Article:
To me the embarrassment of being in the loo for 10 -20 minutes, as that is how long it took to firstly prepare the catheter, insert, use and clean up afterwards. That was as long as I didn’t have a spasm, especially not one in my bladder, plus finding a way to dispose of the catheters discreetly was too much. It didn’t matter if it was at work, when I was out or even at home if Adam or anyone else was here, I felt embarrassed. Add in the fact that back then the catheters were too big to conceal in my normal handbag and the whole thing just grew in my mind into this monster. I stopped using them. I still don’t use them unless things are really bad, then I do, I am not stupid enough to not do so. For me, the solution was worse than the symptom. Bladder issues, they sound so innocuous, the least important and the one with the least impact of my list of symptoms. Something that anyone can deal with and live with. But think again. Always going out with a bag filled with catheters and all that went with them, carrying spare clothes, underwear and freshening sprays in case a leak went where I couldn’t so easily clean while out, like my wheelchair seat cover. Constantly worrying about smells that weren’t there, accidents in public that you can’t cover up. Having to wear what were then bulky pads just in case, plus carrying spares if needed and then not being able to wear your normal clothing. Bladder issues on the surface seem minor, they’re not. Now start imagining the more major ones, that list of symptoms is no picnic when you look into what it really means to the person living with them.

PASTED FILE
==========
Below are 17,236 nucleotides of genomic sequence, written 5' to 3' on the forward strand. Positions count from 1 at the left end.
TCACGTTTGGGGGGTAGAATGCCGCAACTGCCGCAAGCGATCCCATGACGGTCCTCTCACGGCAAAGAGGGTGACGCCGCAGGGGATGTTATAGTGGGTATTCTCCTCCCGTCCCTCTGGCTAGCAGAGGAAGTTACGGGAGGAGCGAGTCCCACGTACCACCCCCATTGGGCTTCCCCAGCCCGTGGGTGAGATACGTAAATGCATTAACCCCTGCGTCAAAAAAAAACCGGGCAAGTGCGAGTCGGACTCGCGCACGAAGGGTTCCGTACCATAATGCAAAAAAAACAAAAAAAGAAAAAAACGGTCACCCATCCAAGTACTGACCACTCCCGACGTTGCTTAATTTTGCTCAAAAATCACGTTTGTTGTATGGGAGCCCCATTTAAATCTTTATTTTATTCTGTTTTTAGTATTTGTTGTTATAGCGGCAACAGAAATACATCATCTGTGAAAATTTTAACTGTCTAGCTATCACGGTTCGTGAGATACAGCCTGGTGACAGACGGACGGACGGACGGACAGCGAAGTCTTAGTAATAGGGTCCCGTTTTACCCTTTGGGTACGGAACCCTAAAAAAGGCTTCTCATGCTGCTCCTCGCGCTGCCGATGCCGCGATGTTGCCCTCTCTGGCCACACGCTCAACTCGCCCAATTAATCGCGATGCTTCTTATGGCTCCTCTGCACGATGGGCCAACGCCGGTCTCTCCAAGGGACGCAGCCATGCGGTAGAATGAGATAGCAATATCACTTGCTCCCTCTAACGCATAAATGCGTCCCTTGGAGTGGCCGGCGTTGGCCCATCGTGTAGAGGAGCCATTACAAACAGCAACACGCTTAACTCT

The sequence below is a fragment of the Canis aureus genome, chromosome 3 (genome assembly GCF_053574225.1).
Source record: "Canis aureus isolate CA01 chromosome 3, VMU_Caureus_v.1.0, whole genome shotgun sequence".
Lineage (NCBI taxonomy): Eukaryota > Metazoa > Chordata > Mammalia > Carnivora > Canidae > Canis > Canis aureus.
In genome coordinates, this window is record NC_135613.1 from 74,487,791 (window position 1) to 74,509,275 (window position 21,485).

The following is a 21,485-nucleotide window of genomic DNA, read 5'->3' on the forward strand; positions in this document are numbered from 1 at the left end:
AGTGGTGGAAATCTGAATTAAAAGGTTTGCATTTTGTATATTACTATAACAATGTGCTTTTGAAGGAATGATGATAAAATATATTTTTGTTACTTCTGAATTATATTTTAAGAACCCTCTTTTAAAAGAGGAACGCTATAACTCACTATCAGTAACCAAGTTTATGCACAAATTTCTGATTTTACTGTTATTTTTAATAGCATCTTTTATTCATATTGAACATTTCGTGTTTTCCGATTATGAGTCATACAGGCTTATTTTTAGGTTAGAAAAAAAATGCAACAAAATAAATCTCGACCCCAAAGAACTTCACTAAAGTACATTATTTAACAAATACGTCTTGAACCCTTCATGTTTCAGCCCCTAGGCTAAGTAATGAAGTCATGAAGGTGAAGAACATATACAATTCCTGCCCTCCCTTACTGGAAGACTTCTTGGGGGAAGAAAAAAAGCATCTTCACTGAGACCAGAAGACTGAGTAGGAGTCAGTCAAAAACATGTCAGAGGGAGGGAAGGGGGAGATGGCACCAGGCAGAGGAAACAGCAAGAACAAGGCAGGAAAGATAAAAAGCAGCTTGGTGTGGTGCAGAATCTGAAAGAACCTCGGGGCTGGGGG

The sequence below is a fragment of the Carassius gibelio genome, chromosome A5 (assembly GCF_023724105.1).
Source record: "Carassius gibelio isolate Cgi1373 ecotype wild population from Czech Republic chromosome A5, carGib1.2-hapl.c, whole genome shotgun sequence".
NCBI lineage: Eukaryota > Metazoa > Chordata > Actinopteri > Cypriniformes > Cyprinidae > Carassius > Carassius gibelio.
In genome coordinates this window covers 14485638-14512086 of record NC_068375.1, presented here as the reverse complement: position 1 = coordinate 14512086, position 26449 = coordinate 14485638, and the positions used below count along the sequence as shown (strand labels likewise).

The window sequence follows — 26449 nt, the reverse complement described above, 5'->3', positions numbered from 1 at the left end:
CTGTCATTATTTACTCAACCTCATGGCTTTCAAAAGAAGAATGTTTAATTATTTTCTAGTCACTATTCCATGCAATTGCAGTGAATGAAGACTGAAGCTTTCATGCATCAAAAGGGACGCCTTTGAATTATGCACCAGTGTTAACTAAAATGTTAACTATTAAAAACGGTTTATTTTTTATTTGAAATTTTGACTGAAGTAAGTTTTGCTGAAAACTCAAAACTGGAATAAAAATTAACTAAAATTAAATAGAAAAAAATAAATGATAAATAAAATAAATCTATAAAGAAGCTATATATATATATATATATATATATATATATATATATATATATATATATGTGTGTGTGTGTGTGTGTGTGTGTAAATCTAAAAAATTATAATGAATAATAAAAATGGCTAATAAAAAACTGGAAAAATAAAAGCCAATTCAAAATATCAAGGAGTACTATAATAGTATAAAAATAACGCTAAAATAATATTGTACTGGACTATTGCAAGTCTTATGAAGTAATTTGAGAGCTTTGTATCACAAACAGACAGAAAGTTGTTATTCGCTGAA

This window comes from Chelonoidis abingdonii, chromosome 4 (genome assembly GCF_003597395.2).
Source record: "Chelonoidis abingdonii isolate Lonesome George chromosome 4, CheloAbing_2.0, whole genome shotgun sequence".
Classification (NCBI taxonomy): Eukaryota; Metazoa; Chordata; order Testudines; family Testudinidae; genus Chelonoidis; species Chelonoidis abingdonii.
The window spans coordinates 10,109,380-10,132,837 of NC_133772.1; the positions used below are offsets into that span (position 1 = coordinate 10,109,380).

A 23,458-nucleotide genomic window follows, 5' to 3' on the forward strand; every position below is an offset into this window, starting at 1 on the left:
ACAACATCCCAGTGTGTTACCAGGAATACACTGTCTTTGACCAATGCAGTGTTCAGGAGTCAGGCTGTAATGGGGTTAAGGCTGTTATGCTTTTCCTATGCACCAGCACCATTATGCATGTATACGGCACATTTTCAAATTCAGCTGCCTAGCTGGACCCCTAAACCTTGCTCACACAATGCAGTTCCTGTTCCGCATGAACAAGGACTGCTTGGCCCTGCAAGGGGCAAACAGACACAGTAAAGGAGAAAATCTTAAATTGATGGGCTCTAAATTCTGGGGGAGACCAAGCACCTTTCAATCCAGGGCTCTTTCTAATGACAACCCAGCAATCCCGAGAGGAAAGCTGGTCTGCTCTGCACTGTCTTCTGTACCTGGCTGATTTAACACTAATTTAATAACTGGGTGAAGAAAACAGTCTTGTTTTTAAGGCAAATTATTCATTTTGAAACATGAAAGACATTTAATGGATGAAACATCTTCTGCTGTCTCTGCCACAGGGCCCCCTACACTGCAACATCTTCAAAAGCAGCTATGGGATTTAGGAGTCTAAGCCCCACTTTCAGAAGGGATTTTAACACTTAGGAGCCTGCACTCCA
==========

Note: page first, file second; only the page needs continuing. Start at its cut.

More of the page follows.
These days I struggle to get things into me and out of me, that is where being housebound is a plus. At least here in the privacy of my own home if I choke on my own saliva, I’m not completely embarrassed. If my bladder lets me down, well I can fix it, there is no one here to see and no one who is going to make me feel stupid. But that doesn’t make living with them any easier, it’s just there knock-on effects that are now diminished. I might not have imagined any of this could happen to me, or anyone else if I am honest or that I or anyone could still be happy despite it. Trust me, we can.
Please read my blog from 2 years ago – 31/07/2013 – A question or 100’s of them?
I can’t find a single muscle or limb that will give me peace although I am doing everything I can to find a position that suites them precisely, a situation that has now lasted for 4 days. Like almost everything, when I wake they are…..